The Sakharov Prize was established in 1988 by the European Parliament as an honorary award for individuals or groups who have dedicated their lives to the defence of human rights and freedom of thought.
A shortlist of nominees was drawn up yesterday by the Parliament’s Committee of Foreign Affairs which will be further refined in October. The prize is awarded in a ceremony in Strasbourg.
The odds-on favourite to win the Prize this year is the Russian opposition leader Alexiy Navalny.
But the competition is not short of controversy. One of the more obscure nominees this year is Sultana Khayya, a Moroccan citizen, who is actually an activist of the terrorist separatist movement “Polisario” in the Moroccan Sahara.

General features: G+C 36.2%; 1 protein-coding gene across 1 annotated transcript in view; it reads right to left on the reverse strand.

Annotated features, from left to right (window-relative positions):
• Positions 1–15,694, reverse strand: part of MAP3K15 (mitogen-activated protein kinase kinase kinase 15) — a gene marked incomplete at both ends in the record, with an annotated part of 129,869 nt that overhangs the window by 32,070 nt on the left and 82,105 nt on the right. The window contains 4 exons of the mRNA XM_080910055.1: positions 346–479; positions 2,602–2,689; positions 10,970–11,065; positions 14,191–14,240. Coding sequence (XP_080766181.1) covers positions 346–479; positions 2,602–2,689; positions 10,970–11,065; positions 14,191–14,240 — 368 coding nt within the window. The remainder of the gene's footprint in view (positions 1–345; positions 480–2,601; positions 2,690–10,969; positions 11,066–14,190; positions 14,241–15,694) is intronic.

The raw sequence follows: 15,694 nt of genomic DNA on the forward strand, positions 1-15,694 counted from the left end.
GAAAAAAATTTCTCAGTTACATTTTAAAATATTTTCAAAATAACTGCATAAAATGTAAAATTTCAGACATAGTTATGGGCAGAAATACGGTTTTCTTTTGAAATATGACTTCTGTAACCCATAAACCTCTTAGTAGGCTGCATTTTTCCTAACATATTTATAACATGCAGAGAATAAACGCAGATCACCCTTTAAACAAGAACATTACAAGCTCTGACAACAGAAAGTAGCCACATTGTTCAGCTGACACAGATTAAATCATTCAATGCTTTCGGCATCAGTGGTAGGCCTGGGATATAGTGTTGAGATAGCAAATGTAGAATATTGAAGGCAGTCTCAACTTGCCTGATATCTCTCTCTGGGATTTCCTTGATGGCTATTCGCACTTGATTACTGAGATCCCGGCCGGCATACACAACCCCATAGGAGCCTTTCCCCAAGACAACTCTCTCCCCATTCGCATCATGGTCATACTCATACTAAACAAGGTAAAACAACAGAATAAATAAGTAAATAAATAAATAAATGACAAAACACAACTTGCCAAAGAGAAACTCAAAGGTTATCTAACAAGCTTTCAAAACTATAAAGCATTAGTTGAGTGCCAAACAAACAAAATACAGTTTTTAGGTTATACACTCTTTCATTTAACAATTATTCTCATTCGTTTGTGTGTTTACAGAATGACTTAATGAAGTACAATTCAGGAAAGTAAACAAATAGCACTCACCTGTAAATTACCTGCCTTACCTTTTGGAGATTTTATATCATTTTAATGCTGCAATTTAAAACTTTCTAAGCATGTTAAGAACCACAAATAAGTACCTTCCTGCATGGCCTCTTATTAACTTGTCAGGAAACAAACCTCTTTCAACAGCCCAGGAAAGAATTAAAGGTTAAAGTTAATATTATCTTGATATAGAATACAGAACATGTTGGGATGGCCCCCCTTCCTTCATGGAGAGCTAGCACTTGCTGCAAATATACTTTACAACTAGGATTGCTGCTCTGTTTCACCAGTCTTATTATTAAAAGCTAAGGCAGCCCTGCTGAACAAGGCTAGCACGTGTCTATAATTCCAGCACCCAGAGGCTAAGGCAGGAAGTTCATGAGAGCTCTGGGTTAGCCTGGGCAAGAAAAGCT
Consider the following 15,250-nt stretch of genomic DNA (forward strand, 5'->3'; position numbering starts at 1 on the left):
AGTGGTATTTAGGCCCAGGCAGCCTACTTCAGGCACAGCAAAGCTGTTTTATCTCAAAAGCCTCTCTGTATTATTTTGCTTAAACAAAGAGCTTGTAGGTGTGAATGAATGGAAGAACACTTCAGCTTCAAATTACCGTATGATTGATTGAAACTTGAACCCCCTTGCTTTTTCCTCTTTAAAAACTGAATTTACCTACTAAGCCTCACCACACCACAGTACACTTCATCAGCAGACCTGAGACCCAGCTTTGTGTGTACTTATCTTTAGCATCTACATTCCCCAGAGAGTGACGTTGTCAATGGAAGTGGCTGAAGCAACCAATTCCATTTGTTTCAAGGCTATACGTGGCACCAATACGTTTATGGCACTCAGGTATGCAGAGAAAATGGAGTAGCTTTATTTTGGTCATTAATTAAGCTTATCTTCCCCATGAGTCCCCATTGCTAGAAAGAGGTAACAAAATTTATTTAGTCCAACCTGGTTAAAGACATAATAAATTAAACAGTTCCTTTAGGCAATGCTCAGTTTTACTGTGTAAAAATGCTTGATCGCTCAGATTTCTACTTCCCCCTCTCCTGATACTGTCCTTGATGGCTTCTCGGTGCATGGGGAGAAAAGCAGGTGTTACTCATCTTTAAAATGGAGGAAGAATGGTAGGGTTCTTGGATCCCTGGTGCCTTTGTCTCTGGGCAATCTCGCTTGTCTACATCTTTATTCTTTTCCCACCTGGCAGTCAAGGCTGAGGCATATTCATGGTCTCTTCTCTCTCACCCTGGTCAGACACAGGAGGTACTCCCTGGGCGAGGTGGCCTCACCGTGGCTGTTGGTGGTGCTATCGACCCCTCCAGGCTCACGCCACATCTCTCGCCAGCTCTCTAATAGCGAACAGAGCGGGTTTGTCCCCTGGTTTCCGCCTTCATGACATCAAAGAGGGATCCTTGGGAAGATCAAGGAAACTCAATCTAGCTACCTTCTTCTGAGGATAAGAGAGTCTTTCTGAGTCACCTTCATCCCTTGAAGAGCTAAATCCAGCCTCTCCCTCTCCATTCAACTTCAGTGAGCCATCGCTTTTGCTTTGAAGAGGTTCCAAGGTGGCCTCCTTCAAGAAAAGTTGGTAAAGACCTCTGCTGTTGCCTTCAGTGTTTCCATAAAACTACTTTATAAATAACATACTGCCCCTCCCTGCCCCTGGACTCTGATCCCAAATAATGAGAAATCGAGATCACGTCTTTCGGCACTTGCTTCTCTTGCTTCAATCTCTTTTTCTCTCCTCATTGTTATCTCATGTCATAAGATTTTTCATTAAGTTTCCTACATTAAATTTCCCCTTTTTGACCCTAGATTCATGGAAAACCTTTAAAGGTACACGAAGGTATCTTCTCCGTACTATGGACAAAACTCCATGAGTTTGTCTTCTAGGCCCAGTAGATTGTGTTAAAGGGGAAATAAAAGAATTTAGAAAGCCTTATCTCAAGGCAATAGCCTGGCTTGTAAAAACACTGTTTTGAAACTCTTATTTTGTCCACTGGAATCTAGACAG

Her surprising nomination comes from the Spanish Left (GUE/NGL). Prima facie, Sultana simply does not have the right credentials to be seriously considered as a candidate for the Sakharov Prize.
She openly advocates violence, and routinely calls for the resumption of armed hostilities by Polisario against Morocco.
Sultana regularly receives training at the Tindouf Refugee camps organised by Algeria in the Sahara, where she has undertaken firearms training and taken part in military exercises.
It would appear de facto that this candidate will struggle to meet the high standards required for the Sakharov prize, and that the lobbying in support of her candidature is little more than an attempt to draw political attention to the separatist campaign of a militant separatist movement.